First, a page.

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Thread: How to learn a type of film?

  1. #11
    Drew Wiley
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    Re: How to learn a type of film?

    When starting out, don't overcomplicate things. Start with just one film and developer combination, stick with it, and learn to print well from it before wandering off other directions. FP4 would be an excellent first choice, and is compatible with many different developers, although I personally use PMK pyro just like a number of others here. Foma 200 is quite different, with more idiosyncrasies needing to be ironed out.

  2. #12

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    Re: How to learn a type of film?

    Learning how your chosen film reacts to what you think will happen with lens choices vs exposure vs development vs printing is the technical side of photography. You don't learn everything at once but grow and change with experimentation and learning from the experience of others. Even after you get comfortable something is bound to change due to product availability or a change in you. Because of the LF high costs per image or gear or chemistry, it can be hard to take multiple shots of the same image and make adjustments to your process to see the differences.
    Adventure is worthwhile in itself. ... Never interrupt someone doing what you said couldn't be done. -- Amelia Earhart
    http://www.searing.photography

  3. #13
    multi format
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    Re: How to learn a type of film?

    HI Vinay

    best way to learn a film is to use it and develop it and make prints from it.. films and developers and papers are never the same between people ... what works for me might not work for you .. so the only thing I can suggest is get a box of each the Ilford and the Foma and bracket some exposures and develop them in your favorite developer and make prints and see which one looks best and make some more exposures .. and don't forget to have some fun, no fun, no point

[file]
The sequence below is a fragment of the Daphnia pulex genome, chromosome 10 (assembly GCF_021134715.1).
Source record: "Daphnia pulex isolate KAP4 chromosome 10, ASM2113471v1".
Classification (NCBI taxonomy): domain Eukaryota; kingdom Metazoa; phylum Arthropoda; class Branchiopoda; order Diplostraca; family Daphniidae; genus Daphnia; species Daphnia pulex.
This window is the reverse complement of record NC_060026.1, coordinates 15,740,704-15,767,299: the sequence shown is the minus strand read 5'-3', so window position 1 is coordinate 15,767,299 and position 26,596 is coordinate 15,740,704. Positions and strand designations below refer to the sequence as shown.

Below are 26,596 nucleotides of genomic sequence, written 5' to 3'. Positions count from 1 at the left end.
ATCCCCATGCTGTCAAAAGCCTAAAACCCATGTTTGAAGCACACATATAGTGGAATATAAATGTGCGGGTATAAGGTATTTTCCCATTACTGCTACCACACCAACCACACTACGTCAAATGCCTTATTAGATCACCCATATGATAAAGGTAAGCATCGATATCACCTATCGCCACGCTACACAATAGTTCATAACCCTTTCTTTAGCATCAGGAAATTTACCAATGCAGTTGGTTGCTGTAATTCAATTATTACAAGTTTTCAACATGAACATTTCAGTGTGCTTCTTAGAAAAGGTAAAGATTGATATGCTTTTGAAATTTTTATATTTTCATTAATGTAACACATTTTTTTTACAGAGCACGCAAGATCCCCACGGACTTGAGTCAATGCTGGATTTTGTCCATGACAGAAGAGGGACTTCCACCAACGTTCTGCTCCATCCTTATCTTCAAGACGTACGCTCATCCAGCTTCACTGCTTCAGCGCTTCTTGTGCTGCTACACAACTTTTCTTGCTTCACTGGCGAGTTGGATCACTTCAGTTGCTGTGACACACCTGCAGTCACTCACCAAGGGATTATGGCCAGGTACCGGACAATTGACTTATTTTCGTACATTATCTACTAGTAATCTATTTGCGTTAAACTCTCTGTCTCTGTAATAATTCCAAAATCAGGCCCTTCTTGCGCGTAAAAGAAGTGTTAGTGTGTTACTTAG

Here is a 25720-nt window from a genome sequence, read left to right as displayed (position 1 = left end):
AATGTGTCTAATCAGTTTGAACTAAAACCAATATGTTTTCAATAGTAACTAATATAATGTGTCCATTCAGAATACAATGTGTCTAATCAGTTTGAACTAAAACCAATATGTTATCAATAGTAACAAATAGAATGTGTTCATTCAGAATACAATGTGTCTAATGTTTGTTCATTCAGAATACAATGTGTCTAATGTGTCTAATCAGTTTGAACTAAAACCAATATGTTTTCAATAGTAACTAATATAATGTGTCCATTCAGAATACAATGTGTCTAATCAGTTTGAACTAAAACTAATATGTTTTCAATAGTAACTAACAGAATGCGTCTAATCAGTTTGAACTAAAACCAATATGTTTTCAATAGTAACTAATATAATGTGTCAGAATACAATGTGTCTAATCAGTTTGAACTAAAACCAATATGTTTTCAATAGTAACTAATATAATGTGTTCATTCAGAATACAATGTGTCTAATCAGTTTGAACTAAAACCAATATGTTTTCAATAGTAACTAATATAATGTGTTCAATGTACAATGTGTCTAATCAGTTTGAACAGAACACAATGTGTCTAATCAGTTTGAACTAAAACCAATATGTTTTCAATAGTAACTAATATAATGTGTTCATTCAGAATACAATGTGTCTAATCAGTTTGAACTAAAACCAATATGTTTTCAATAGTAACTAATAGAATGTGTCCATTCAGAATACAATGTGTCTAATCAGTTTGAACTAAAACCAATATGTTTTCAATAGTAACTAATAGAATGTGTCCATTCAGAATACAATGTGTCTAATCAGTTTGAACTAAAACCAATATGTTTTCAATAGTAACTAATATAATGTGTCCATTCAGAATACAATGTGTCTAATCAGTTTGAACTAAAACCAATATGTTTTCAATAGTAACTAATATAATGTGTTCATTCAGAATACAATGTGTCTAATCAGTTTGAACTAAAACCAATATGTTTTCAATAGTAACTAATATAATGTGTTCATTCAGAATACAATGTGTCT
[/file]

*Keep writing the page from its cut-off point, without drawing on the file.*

John

  4. #14
    Land-Scapegrace Heroique's Avatar
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    Re: How to learn a type of film?

    Quote Originally Posted by esearing View Post
    You don't learn everything at once but grow and change with experimentation and learning from the experience of others.
    Yes, I try to learn about specific films with plenty of field notes and darkroom notes – even notes about the experiences of others. And I refer back to all these notes in advance of future field outings, future darkroom work. One film/developer combo I started taking notes about was Kodak T-Max 100 in T-Max rs. It’s a combo that can vary in results with even small changes in field or darkroom choices. One might also take notes on how well the film scans, as I did with my Epson 4990. I learned so much with sustained study that it became my favorite b/w combo. I’m still learning, still going back to old notes, but I feel the combo behaves most of the time like I tell it too! BTW, it’s surprising to me how many lessons I’d forget without the benefit of all those spiral-bound notebook scribbles.

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